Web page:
Community asked for more input on future of the Rosewoods

WARNER STREET

Howard Salkow

Senior Journalist

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The Warner Street Rosewoods planted in 1992 are at the centre of a growing debate between Council, residents and a local environmental group. IMAGE: Newsport
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As the consultation period continues regarding the upgrading of Warner Street – labelled Port Douglas’ ‘most beautiful street’ – Port Douglas-based Councillor Michael Kerr is urging the community to express their views and feelings.
 

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- Big changes expected for Port’s ‘most beautiful’ street


“If there is something you feel strongly about, now is your chance. We are still in the public consultation period and Port Douglas residents should use this opportunity to air their views,” said Kerr.
 

Last month, ratepayers were invited to choose between three different options from an Analysis Report for the Warner Street Upgrade Project to improve the street between Owen and Grant Streets.

Based on what direction is taken, improved parking, cycle lanes and large native trees could feature at a Port Douglas boulevard if an essential upgrade is completed. Mayor Julia Leu said the public will influence the fate of the street.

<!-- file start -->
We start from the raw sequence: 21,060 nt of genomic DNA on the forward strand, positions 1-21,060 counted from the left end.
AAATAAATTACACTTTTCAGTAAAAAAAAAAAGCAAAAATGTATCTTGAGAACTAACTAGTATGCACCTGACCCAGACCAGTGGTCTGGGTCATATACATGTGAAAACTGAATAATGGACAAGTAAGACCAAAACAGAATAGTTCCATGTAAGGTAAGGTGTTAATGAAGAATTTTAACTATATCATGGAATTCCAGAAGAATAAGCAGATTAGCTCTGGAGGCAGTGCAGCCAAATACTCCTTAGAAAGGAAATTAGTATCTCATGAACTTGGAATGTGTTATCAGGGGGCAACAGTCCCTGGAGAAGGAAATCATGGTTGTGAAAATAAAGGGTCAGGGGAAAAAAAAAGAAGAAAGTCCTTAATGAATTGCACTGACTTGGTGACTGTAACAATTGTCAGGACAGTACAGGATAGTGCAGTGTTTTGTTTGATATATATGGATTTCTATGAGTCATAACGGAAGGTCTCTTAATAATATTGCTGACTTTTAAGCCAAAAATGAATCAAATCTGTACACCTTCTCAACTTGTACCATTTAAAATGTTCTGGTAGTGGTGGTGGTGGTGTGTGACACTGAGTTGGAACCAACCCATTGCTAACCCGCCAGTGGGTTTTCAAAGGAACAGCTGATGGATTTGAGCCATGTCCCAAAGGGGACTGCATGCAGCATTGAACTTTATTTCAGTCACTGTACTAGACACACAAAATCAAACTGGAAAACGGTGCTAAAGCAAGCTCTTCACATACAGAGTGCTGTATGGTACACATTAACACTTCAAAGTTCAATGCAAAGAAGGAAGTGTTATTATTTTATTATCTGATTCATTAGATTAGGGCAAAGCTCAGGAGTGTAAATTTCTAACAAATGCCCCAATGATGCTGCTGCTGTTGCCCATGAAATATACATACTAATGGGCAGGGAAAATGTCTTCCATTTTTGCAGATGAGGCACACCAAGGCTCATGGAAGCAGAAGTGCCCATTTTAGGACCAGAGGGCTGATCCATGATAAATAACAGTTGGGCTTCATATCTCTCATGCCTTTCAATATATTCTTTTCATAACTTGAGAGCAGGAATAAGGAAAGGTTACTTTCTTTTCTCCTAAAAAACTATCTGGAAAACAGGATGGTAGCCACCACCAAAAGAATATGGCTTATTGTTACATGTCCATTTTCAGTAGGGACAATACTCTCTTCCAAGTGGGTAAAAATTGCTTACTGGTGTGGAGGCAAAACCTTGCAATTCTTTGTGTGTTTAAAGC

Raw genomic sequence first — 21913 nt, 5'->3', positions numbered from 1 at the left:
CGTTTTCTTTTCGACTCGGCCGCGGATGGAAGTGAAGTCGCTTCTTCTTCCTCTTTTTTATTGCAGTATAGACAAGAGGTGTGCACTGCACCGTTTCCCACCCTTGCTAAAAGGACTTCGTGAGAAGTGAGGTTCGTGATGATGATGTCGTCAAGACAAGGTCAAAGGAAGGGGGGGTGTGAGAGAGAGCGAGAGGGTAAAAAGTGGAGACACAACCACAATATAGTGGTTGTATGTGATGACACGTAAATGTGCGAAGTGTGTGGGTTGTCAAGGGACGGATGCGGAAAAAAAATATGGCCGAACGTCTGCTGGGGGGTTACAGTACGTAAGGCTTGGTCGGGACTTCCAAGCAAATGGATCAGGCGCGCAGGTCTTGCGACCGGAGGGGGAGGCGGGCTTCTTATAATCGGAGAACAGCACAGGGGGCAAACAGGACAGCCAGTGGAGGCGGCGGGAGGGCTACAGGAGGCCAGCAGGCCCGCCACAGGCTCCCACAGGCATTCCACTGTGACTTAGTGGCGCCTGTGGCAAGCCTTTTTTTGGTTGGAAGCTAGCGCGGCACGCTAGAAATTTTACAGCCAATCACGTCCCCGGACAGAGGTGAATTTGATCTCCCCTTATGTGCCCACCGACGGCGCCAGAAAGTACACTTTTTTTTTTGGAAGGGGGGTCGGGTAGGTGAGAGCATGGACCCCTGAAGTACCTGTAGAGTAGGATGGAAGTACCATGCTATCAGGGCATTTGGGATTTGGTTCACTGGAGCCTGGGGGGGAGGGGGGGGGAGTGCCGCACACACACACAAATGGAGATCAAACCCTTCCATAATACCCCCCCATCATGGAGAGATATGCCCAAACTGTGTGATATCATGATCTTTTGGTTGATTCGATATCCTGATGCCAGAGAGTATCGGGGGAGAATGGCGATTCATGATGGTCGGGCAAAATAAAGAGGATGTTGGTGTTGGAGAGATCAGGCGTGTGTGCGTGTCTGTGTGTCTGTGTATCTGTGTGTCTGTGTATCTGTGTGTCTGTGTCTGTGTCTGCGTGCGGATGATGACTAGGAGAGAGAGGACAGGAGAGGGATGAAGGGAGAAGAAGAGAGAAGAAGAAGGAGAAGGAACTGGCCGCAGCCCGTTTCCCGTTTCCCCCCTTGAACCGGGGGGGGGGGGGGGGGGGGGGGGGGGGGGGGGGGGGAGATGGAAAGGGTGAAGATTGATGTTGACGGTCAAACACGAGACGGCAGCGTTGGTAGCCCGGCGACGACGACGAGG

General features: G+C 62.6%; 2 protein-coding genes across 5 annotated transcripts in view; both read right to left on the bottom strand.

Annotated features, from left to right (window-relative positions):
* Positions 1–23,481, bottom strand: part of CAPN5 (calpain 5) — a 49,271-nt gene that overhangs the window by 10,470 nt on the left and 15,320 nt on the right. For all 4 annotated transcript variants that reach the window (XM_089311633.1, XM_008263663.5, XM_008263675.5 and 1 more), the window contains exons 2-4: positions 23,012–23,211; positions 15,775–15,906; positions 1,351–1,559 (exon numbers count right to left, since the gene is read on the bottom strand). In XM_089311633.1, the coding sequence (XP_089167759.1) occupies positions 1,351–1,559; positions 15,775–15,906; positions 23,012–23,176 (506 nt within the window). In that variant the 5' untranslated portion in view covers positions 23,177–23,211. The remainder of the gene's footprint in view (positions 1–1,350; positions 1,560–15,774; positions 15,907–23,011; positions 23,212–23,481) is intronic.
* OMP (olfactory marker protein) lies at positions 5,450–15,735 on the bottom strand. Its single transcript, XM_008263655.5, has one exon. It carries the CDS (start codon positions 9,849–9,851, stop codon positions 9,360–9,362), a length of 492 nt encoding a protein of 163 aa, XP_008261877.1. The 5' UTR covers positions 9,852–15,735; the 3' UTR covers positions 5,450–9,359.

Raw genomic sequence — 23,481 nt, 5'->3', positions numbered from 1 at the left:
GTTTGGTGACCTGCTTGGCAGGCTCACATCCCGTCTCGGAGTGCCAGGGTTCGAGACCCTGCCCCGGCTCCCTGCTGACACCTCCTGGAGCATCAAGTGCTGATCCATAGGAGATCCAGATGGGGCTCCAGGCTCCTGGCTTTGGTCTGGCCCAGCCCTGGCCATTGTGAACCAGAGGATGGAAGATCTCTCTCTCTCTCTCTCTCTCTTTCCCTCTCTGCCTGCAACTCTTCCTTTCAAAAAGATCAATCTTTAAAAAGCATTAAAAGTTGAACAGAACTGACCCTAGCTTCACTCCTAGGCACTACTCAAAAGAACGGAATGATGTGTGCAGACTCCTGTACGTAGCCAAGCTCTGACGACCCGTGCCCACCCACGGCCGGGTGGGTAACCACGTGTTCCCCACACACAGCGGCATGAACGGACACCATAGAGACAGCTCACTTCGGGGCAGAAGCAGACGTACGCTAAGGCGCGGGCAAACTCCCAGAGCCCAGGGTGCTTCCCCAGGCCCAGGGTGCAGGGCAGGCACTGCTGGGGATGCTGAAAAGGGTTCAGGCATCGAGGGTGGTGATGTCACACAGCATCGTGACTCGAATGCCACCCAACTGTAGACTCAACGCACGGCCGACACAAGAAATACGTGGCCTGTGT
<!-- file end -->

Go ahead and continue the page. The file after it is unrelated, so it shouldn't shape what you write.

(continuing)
Last week, Council organised a ‘walk through’ and for residents to talk to the arborist, project manager and the consulting engineers from infrastructure and environmental services company Cardno.
 

And in a statement issued to Newsport, Mayor Leu said it is important to highlight that no decision has been made on the Warner St Upgrade Project.

“Council staff are currently consulting with and listening to the community.

“I strongly encourage and welcome all feedback during this consultation phase to give Council a deep understanding of how the community feels,” she said.

Leu said Council understands people value the Rosewood trees and have also been asked to find an appropriate solution to flooding, footpath and parking issues in Warner Street.

“Feedback will be collected until October 31, before Council collates all responses and presents it to Councillors for consideration. Results from community consultation will be made public,” said Leu.

Sandra Simpson, a Warner Street resident, said those who participated in the ‘walk through’, agreed the trees appeared in good health in spite of being neglected since being planted and cars constantly parking on their root structure.

“Those present were unanimous saying it was unthinkable to remove all or most of the trees as flooding was unpreventable due to land which is at sea level.

“The arborist has not said the trees are unhealthy, as previously reported. All residents agreed that street have been neglected by Council with no footpaths or inadequate lighting and clearing of fallen leaves,” she said.

Simpson said Council still has the three options, but the majority of residents are requesting a fourth: the retaining of all or most trees.

“It should be noted that the trees have put on a magnificent display this week as if to prove they are indispensable in providing that magnificent shady arbour which is irreplaceable in the short term.

“The consensus is we don't want more parking at the expense of the trees or for it to look like the Coles end of Warner Street. This street is unique in this town and we need more like it.”

 

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